Additionally, the asset allocation as depicted by DS is not correct either because they mis-classify the bond ETFs as common shares when they actually fixed income. The advisor needs to provide his client with a correct asset allocation re-classifying the bond ETFs as fixed income.

What you can ask the portfolio manager is what "% of AUM" is being charged, but that should be on the monthly statement anyway, or at least once per quarter. There should be no need to ask. Lastly, ask the portfolio manager what the total MER is (dollars) that is being paid each month by the total of the ETFs in the portfolio. While a DIY investor would also have MERs on ETFs they would select for themselves, the true cost in this portfolio is the portfolio manager's fee PLUS the MERs of the underlying ETFs.

Lastly, there needs to be as assessment of actual portfolio performance measured against the right performance benchmark (which I indicated earlier in post #8 using the Asset Mixer... or something as simple as Vanguard VBAL or VGRO performance of the past 3 years depending on equity/fixed income mix is closer to 60/40 or 80/20. If the actual portfolio net of management fee is beating the performance benchmark, then the dog's breakfast portfolio can be excused. If the portfolio is underperforming the benchmark, then the advisor needs to advise what he/she is going to do to simplify and streamline and cut costs to get it to the performance benchmark.

Added later: This is the sort of thing I have been helping friends and family with for over 10 years and so it hits a raw nerve with me, and hence my 'assertive'? tone in this post. I have torqued out more than one advisor and fired more than one advisor for playing these games. That all said, if most of this portfolio is in a non-registered account, unrealized capital gains may make this difficult to overhaul without incurring too much tax, and if this portfolio is actually meeting performance benchmarks, it may be best to leave well enough alone. Remember it is not the advisor's management fee itself that matters as much as how the portfolio is performing for the client net of fees.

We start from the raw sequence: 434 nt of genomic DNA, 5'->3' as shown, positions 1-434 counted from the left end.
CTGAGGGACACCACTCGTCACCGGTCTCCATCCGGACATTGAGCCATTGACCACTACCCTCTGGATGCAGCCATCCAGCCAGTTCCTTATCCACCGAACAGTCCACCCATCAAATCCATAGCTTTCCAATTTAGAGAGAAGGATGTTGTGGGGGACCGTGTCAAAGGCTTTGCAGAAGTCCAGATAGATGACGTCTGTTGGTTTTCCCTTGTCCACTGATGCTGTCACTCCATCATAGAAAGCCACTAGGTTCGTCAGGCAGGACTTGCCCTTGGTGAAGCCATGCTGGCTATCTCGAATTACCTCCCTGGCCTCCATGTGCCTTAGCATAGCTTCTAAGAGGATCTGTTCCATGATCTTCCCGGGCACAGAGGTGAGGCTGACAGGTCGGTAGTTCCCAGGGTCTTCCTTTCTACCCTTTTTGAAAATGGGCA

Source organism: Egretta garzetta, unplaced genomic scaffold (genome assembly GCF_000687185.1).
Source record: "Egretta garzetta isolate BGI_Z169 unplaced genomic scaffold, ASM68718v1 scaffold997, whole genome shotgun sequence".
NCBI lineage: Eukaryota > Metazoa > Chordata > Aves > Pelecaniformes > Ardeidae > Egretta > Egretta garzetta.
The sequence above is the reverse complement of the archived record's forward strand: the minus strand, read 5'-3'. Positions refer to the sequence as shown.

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Discussion Starter · #15 ·
Interesting and thank you very much for the candid response. Would love to hear from others as well.

I cannot find the % of AUM anywhere on nether statements, btw. I will ask him all the questions you've raised. I'll probably come back here for more info and I'll likely have a few more questions along the way. I have no idea how much is in registered accounts but I believe that my dad did request that he max out his TFSA somewhere along the line. Not sure what came of that so I will need to ask specifically what portion is registered (I guess?).

Thanks again.
 

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Discussion Starter · #16 ·
And to address your last statement: "it is not the advisor's management fee itself that matters as much as how the portfolio is performing for the client net of fees."

Her YTD income is less than $8000 (I assume after all fees?) - she needs more than that! I calculate that less than 3% over the course of 12 months based on what she has invested..
 

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You said in post #13
So here is an asset summary of her investment account as of Sept 30 as it is listed in the RBC DS print out she just received: